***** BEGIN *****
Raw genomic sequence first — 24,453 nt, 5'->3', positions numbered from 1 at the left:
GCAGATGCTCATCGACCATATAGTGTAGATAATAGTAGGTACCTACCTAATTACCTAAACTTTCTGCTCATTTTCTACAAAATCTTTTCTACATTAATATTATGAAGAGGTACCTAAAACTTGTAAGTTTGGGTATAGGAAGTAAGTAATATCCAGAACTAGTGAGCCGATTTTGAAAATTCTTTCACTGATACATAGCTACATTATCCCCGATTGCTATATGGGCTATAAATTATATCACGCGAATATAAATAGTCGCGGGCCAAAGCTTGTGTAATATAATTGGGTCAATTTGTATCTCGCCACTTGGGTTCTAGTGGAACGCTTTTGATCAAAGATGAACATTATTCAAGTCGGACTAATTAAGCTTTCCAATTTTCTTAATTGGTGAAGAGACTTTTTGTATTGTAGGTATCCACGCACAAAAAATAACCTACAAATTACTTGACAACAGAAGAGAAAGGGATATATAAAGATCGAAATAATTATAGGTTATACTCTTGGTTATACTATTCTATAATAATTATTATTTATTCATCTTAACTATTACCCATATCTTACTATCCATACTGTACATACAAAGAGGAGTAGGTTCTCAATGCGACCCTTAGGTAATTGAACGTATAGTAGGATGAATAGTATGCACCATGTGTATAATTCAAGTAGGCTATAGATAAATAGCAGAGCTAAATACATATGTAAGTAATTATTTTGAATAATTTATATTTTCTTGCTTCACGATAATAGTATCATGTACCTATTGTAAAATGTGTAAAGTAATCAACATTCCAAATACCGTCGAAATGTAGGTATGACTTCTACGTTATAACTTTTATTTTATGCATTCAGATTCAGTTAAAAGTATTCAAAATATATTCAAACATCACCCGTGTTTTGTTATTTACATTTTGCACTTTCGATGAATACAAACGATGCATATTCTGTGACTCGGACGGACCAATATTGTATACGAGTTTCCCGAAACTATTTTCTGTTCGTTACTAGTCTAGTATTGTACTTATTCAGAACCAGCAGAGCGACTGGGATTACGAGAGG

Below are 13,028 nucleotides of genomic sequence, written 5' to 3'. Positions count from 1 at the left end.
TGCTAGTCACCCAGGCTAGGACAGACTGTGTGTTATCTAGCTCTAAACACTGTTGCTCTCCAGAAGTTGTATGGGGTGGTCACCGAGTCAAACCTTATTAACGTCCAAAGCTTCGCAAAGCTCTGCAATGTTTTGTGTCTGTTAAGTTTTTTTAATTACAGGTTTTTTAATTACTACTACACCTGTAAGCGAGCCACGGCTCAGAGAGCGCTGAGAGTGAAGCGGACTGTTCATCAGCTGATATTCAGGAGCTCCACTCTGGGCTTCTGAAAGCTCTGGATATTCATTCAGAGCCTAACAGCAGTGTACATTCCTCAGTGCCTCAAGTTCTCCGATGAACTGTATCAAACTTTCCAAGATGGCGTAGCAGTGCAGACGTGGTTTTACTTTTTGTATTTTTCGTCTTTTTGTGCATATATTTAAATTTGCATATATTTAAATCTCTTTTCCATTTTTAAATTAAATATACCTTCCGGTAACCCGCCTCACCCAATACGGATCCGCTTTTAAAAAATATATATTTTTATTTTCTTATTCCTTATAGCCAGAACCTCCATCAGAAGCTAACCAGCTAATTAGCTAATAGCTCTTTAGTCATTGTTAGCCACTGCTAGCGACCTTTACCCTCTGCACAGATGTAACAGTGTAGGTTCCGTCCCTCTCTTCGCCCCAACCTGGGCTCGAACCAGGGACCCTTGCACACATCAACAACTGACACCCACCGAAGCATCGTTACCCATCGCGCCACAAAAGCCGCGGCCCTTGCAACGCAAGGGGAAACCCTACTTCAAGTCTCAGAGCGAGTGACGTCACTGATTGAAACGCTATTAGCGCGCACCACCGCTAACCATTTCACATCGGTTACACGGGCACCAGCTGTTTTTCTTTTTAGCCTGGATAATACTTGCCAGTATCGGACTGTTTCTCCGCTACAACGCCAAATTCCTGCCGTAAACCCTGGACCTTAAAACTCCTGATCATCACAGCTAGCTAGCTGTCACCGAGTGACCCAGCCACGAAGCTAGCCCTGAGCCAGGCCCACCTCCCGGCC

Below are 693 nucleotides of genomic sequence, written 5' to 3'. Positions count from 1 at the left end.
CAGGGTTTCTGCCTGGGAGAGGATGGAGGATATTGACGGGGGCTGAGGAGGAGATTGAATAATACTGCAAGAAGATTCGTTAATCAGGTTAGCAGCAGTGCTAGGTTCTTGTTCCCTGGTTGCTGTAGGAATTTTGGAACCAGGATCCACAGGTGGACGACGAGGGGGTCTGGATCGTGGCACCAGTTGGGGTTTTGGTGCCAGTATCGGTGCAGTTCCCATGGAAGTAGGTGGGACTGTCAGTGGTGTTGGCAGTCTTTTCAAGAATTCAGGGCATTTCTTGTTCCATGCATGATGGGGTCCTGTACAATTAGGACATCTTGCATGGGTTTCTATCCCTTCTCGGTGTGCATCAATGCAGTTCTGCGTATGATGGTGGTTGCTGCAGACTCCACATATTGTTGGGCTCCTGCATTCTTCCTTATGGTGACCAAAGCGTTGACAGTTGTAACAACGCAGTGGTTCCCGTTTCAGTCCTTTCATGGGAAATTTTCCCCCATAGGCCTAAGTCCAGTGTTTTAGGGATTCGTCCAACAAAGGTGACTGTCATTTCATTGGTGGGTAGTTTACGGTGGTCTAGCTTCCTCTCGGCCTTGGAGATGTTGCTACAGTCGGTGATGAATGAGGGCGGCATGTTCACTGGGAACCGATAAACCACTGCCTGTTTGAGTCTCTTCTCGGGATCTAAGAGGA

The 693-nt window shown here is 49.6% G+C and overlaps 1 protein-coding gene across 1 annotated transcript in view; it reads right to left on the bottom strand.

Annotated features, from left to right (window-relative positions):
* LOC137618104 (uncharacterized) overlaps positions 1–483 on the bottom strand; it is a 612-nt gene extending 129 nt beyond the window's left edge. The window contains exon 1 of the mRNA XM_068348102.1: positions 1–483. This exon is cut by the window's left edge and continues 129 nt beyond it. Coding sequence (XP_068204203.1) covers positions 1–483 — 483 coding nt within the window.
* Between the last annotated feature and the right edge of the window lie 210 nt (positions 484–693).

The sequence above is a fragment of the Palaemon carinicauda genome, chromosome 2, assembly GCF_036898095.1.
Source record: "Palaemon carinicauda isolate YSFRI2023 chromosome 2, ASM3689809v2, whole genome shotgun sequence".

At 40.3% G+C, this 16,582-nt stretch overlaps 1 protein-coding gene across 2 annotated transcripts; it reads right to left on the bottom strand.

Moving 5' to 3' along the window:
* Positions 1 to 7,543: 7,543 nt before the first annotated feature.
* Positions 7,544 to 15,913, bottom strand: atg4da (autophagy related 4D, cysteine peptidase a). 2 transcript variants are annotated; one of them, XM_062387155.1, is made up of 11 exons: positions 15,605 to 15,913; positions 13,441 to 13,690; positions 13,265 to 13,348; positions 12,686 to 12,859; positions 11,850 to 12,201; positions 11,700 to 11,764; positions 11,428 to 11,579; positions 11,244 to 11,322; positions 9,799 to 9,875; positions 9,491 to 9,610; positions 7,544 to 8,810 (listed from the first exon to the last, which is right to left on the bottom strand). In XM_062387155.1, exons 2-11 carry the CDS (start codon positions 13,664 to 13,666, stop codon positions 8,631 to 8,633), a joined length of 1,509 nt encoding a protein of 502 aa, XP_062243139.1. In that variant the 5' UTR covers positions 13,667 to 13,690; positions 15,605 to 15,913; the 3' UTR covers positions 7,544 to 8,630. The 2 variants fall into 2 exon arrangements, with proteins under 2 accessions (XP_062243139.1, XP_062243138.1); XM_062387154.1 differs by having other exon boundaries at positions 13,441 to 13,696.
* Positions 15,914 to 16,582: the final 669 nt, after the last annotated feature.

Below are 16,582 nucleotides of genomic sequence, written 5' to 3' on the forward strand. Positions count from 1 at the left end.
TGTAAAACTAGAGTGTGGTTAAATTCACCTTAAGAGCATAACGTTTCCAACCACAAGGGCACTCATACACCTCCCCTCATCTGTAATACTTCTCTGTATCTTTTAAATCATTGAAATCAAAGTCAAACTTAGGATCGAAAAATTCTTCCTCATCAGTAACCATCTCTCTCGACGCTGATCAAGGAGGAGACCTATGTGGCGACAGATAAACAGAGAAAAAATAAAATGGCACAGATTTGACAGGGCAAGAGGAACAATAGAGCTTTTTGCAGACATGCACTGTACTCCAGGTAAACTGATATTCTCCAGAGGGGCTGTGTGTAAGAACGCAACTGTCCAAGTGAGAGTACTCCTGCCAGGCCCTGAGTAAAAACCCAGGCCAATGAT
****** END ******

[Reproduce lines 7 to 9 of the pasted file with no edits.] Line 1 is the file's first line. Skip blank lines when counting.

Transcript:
The 693-nt window shown here is 49.6% G+C and overlaps 1 protein-coding gene across 1 annotated transcript in view; it reads right to left on the bottom strand.

Annotated features, from left to right (window-relative positions):
* LOC137618104 (uncharacterized) overlaps positions 1–483 on the bottom strand; it is a 612-nt gene extending 129 nt beyond the window's left edge. The window contains exon 1 of the mRNA XM_068348102.1: positions 1–483. This exon is cut by the window's left edge and continues 129 nt beyond it. Coding sequence (XP_068204203.1) covers positions 1–483 — 483 coding nt within the window.